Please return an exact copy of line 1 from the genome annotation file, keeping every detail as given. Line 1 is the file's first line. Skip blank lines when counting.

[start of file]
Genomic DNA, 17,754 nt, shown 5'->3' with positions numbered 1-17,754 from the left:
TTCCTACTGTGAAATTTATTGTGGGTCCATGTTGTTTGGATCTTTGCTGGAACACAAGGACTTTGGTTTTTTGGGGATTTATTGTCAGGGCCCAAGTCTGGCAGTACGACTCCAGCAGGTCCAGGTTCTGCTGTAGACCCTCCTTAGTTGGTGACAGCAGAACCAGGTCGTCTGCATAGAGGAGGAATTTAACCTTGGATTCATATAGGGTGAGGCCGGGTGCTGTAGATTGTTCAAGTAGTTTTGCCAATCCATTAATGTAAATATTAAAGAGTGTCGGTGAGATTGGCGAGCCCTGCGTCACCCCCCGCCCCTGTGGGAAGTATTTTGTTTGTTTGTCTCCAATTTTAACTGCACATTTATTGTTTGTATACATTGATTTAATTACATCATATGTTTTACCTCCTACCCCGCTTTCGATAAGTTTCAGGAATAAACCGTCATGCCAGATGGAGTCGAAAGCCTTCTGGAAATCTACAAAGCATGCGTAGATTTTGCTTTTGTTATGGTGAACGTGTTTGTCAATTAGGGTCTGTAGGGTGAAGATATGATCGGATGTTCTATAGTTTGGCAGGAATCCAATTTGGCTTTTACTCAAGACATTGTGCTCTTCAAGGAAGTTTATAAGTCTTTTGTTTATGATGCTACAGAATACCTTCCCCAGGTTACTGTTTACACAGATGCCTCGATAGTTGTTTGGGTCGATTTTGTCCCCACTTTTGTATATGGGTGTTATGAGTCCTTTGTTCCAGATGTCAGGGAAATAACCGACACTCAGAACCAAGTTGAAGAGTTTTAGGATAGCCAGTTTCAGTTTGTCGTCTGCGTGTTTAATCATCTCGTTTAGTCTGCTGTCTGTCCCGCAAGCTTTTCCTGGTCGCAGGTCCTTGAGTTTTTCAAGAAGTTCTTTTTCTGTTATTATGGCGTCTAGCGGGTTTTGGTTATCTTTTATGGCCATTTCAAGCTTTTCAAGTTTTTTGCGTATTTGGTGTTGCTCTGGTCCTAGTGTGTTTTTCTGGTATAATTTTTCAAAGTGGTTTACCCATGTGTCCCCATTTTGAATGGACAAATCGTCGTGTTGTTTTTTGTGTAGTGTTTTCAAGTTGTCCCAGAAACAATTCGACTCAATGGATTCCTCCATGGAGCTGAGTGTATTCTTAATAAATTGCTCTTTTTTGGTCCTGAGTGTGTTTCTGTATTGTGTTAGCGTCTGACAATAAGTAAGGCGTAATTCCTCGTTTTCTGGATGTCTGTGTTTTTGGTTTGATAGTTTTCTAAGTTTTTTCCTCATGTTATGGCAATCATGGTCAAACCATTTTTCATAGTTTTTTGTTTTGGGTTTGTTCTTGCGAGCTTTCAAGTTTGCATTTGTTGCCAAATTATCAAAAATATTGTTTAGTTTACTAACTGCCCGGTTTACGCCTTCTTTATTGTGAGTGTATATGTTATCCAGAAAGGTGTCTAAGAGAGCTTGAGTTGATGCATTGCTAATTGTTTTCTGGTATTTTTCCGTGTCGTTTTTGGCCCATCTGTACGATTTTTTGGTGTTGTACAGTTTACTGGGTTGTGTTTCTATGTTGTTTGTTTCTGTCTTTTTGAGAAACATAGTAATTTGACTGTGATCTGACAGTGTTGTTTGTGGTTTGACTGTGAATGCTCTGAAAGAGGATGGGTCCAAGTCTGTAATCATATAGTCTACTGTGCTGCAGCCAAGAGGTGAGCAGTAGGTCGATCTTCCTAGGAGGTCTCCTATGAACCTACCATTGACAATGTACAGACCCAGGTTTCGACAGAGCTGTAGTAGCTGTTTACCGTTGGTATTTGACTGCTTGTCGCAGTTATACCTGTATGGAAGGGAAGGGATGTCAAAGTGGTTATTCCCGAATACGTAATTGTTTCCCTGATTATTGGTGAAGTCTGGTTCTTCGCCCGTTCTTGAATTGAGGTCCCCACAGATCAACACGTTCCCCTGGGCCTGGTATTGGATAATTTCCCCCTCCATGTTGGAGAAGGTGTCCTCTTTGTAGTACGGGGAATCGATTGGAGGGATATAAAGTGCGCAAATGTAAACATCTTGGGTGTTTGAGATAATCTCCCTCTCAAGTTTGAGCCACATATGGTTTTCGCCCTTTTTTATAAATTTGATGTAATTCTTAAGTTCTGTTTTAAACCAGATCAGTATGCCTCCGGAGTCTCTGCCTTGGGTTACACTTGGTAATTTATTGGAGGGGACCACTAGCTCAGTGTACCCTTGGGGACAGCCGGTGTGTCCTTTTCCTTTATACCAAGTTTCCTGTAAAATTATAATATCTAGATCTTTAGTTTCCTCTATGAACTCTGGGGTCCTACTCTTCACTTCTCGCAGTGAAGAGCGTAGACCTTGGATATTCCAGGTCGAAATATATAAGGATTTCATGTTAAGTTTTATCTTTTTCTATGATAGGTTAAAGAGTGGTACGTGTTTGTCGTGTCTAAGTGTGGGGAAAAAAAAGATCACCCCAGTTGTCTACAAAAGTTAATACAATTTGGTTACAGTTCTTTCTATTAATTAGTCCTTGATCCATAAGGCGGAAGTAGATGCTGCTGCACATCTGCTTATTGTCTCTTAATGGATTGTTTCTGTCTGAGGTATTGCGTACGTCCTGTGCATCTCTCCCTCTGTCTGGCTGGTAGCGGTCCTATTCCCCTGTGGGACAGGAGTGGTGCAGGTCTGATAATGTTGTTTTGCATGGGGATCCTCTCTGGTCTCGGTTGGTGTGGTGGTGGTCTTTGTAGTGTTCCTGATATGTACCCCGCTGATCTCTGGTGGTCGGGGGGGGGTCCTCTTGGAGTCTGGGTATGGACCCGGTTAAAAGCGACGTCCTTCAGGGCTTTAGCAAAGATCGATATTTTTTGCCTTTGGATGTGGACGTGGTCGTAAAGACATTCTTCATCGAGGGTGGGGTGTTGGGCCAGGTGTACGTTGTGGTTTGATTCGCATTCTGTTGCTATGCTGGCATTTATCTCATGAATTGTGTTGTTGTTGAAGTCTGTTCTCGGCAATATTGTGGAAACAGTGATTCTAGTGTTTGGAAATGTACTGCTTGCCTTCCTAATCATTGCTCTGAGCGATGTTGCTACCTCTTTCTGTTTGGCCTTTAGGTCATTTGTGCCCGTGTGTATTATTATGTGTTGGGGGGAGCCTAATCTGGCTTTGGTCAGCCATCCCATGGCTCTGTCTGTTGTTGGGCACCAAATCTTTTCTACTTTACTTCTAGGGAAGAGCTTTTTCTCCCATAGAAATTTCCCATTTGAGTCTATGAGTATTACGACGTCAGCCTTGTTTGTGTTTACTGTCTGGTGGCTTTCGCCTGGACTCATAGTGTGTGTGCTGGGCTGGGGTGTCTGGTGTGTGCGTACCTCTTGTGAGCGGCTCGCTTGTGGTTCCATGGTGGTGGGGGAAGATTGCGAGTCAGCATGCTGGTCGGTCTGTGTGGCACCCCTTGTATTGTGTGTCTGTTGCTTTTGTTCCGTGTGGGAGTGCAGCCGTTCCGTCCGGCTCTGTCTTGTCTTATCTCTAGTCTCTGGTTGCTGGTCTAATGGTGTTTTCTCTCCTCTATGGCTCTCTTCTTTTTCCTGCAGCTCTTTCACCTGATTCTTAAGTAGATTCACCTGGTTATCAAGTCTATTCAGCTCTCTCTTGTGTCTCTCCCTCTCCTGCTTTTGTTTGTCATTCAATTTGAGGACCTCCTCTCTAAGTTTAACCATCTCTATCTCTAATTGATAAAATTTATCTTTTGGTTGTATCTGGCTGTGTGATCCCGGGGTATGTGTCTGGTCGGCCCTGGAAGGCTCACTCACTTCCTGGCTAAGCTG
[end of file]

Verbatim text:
Genomic DNA, 17,754 nt, shown 5'->3' with positions numbered 1-17,754 from the left: